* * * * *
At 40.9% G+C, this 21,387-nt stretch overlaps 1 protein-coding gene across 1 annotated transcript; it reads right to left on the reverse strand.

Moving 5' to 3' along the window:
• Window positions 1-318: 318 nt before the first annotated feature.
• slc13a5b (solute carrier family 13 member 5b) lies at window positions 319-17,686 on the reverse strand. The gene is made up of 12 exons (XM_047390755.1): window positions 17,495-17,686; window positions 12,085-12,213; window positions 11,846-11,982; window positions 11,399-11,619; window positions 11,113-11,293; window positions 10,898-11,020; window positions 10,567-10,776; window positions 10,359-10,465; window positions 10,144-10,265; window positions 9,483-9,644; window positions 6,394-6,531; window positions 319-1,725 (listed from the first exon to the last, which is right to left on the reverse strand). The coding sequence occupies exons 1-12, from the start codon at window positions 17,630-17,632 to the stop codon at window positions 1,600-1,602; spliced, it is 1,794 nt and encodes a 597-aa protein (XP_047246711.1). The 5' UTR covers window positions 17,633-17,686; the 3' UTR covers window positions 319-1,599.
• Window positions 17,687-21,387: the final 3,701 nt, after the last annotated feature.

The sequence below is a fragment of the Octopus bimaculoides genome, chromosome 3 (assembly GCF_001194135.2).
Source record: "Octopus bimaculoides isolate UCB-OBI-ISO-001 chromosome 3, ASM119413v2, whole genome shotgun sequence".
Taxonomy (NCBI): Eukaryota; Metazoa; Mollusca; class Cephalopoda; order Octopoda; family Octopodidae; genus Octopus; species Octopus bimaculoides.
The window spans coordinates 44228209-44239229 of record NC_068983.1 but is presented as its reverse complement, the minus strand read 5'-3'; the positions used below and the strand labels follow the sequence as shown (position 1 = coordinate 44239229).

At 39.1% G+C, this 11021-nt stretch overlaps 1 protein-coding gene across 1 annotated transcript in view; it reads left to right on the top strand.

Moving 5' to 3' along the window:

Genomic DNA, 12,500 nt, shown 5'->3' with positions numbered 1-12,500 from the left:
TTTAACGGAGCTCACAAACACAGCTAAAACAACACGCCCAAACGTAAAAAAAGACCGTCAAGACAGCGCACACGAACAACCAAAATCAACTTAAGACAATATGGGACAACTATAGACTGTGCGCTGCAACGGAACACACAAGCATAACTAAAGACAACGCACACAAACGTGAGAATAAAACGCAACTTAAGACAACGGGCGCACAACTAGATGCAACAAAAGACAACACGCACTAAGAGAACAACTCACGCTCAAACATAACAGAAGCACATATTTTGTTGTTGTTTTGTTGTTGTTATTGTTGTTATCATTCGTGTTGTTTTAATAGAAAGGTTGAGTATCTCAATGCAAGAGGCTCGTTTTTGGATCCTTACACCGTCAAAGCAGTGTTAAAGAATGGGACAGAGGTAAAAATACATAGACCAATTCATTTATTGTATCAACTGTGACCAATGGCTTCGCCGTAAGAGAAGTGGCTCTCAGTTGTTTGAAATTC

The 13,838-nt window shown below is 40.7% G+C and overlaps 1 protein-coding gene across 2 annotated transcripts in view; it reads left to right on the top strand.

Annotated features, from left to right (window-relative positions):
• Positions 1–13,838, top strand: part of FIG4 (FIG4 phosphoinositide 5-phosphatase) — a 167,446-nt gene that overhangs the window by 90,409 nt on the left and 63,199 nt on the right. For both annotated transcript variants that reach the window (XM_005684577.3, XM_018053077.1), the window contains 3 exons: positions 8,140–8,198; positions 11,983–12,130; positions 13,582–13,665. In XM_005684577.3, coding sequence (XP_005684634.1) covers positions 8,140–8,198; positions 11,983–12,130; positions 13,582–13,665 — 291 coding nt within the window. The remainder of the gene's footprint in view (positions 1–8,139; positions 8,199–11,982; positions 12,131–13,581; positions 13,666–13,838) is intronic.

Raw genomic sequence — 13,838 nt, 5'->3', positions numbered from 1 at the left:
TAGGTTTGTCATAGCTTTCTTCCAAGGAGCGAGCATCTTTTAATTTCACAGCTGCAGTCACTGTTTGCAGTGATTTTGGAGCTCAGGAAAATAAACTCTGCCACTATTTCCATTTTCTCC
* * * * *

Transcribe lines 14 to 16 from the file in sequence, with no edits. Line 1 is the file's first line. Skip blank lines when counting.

The 13,838-nt window shown below is 40.7% G+C and overlaps 1 protein-coding gene across 2 annotated transcripts in view; it reads left to right on the top strand.

Annotated features, from left to right (window-relative positions):
• Positions 1–13,838, top strand: part of FIG4 (FIG4 phosphoinositide 5-phosphatase) — a 167,446-nt gene that overhangs the window by 90,409 nt on the left and 63,199 nt on the right. For both annotated transcript variants that reach the window (XM_005684577.3, XM_018053077.1), the window contains 3 exons: positions 8,140–8,198; positions 11,983–12,130; positions 13,582–13,665. In XM_005684577.3, coding sequence (XP_005684634.1) covers positions 8,140–8,198; positions 11,983–12,130; positions 13,582–13,665 — 291 coding nt within the window. The remainder of the gene's footprint in view (positions 1–8,139; positions 8,199–11,982; positions 12,131–13,581; positions 13,666–13,838) is intronic.